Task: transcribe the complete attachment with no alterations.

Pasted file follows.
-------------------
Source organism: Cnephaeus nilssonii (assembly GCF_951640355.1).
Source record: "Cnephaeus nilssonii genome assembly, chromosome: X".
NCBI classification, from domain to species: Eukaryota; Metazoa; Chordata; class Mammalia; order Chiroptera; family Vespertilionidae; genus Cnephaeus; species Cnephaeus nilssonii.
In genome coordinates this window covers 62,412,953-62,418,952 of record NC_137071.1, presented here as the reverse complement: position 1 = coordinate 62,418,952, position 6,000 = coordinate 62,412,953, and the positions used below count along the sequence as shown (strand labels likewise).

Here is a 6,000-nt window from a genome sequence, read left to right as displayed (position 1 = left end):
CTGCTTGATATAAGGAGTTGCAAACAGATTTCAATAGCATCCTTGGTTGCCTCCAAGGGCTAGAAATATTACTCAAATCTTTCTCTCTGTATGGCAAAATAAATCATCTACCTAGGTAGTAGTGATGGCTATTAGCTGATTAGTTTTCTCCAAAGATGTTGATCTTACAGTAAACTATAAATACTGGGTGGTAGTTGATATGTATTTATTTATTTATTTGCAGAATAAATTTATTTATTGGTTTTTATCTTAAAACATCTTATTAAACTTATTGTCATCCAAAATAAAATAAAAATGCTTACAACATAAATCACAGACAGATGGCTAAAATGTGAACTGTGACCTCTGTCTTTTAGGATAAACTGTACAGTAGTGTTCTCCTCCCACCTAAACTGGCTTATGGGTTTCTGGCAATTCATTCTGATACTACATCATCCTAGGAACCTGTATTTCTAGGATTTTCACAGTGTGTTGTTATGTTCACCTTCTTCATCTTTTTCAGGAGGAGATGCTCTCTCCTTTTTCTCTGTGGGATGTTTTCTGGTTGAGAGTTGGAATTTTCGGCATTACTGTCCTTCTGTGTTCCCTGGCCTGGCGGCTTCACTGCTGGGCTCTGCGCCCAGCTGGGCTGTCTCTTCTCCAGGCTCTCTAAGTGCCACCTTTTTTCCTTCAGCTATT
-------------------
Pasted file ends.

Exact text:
Source organism: Cnephaeus nilssonii (assembly GCF_951640355.1).
Source record: "Cnephaeus nilssonii genome assembly, chromosome: X".
NCBI classification, from domain to species: Eukaryota; Metazoa; Chordata; class Mammalia; order Chiroptera; family Vespertilionidae; genus Cnephaeus; species Cnephaeus nilssonii.
In genome coordinates this window covers 62,412,953-62,418,952 of record NC_137071.1, presented here as the reverse complement: position 1 = coordinate 62,418,952, position 6,000 = coordinate 62,412,953, and the positions used below count along the sequence as shown (strand labels likewise).

Here is a 6,000-nt window from a genome sequence, read left to right as displayed (position 1 = left end):
CTGCTTGATATAAGGAGTTGCAAACAGATTTCAATAGCATCCTTGGTTGCCTCCAAGGGCTAGAAATATTACTCAAATCTTTCTCTCTGTATGGCAAAATAAATCATCTACCTAGGTAGTAGTGATGGCTATTAGCTGATTAGTTTTCTCCAAAGATGTTGATCTTACAGTAAACTATAAATACTGGGTGGTAGTTGATATGTATTTATTTATTTATTTGCAGAATAAATTTATTTATTGGTTTTTATCTTAAAACATCTTATTAAACTTATTGTCATCCAAAATAAAATAAAAATGCTTACAACATAAATCACAGACAGATGGCTAAAATGTGAACTGTGACCTCTGTCTTTTAGGATAAACTGTACAGTAGTGTTCTCCTCCCACCTAAACTGGCTTATGGGTTTCTGGCAATTCATTCTGATACTACATCATCCTAGGAACCTGTATTTCTAGGATTTTCACAGTGTGTTGTTATGTTCACCTTCTTCATCTTTTTCAGGAGGAGATGCTCTCTCCTTTTTCTCTGTGGGATGTTTTCTGGTTGAGAGTTGGAATTTTCGGCATTACTGTCCTTCTGTGTTCCCTGGCCTGGCGGCTTCACTGCTGGGCTCTGCGCCCAGCTGGGCTGTCTCTTCTCCAGGCTCTCTAAGTGCCACCTTTTTTCCTTCAGCTATT